CFDs are a leveraged product and can result in losses that exceed deposits. Trading CFDs may not be suitable for everyone, so please ensure you fully understand the risks and take care to manage your exposure.

Another major FTSE ex-dividend week

We look at the stocks going ex-dividend this week and how it affects your FTSE 100 trade.

CFDs are a leveraged product and can result in losses that exceed deposits. Trading CFDs may not be suitable for everyone, so please ensure you fully understand the risks and take care to manage your exposure.
London Stock Exchange
Source: Bloomberg

What does ‘going ex-dividend’ mean?

Companies distribute a proportion of their earnings back to shareholders by paying them dividends; they may pay several dividends in a year. Before each dividend payment date, the company will tell the markets how much they are going to pay and will set a record date. This is the date on which a shareholder must be recorded to be eligible to receive the next dividend payment.

Once the record date is set, the ex-dividend date is set. It is typically a couple of days before the record date, but the exact timing depends on the rules of the stock market. It becomes a marker date for investors. When buying stock, it normally takes about three days for the purchase to be settled and recorded, and therefore investors know they must buy stock before the ex-dividend date if they are to get the next dividend payment by that company.

How does the ex-dividend date impact a stock price?

When an individual stock goes ex-dividend, its share price normally drops. To understand this, imagine a company is worth £100 million, and it pays out a dividend worth £1 million. In theory, the company is now only worth £99 million, and its share price should drop by 1% on the market open of the day it goes ex-dividend.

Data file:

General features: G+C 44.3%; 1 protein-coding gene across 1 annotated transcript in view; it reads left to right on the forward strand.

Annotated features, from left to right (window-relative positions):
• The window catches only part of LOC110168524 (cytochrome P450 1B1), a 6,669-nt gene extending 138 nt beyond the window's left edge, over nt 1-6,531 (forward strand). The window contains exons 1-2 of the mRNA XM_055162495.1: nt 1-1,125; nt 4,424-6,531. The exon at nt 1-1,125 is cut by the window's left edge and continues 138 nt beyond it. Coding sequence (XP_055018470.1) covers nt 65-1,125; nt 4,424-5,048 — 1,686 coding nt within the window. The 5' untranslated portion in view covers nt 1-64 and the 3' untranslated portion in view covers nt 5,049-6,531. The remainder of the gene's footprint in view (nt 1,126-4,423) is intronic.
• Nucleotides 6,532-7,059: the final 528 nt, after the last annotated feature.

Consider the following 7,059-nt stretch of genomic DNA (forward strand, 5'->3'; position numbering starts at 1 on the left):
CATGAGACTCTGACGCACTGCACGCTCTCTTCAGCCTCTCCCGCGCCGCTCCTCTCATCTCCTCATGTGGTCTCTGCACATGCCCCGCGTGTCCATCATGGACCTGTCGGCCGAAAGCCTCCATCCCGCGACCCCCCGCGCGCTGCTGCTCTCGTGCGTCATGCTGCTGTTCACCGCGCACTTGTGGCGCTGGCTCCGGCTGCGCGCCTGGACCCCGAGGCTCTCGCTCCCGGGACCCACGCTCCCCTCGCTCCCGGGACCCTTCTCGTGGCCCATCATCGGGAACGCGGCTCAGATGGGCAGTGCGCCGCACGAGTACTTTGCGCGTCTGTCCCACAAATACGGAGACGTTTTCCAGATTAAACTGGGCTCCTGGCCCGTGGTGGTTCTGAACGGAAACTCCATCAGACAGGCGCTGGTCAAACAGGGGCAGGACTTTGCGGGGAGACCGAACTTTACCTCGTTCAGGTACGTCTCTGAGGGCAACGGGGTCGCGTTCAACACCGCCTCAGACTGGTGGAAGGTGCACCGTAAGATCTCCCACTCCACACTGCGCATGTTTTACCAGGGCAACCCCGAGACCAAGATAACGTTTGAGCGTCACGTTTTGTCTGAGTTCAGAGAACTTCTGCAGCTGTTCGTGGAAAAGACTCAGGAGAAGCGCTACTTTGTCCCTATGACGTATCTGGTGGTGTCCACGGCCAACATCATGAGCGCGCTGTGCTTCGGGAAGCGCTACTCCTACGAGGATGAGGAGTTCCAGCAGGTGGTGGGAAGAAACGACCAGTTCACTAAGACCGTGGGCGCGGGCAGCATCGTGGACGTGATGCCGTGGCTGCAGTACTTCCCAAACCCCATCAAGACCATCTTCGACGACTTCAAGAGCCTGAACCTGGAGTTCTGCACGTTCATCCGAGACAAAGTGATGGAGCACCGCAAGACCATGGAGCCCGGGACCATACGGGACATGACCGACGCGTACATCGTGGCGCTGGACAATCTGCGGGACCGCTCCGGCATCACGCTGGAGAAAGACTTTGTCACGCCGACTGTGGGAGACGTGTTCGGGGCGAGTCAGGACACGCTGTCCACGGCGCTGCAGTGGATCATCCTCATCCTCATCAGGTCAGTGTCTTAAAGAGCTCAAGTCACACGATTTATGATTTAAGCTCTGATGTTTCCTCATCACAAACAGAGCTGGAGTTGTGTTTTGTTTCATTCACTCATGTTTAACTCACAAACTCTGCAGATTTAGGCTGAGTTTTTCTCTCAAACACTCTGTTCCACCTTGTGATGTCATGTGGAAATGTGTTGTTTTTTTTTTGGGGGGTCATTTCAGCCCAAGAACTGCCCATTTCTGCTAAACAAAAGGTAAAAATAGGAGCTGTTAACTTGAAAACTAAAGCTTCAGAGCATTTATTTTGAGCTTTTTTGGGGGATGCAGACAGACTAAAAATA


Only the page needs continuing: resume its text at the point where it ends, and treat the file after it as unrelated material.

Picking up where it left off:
How does this impact the stock index?

A price-weighted index, such as the FTSE 100, Dow Jones Industrial Average (Wall Street) or the ASX 200 (Australia 200), is made up of a large number of stocks. On any given day, large numbers of stocks from a single index could go ex-dividend at the same time. When a large number of stocks go ex-dividend at the same time, or when larger stocks in an index go ex-dividend, the cumulative effect can have a large impact on the index level.

Luckily, companies tell the market what their dividends are going to be well ahead of the ex-dividend date, and so we know what the impact is likely to be on both the individual stock prices, as well as the cumulative effect on the index.

How does it impact my IG account and how do I find out more?

At IG, we post expected ex-dividend adjustments in IG Community and also include them in our Week Ahead email.

In IG Community, you can also watch a short video on how IG deals with dividend adjustments, and if you have any questions please make a post.

IG will make the adjustment to the index on the previous day’s cash close, which means 6:30pm (London time) each Wednesday for the FTSE 100. Other markets are affected by dividend adjustments on a more ad-hoc basis, so make sure you check out the above link each week for the most up-to-date forecast.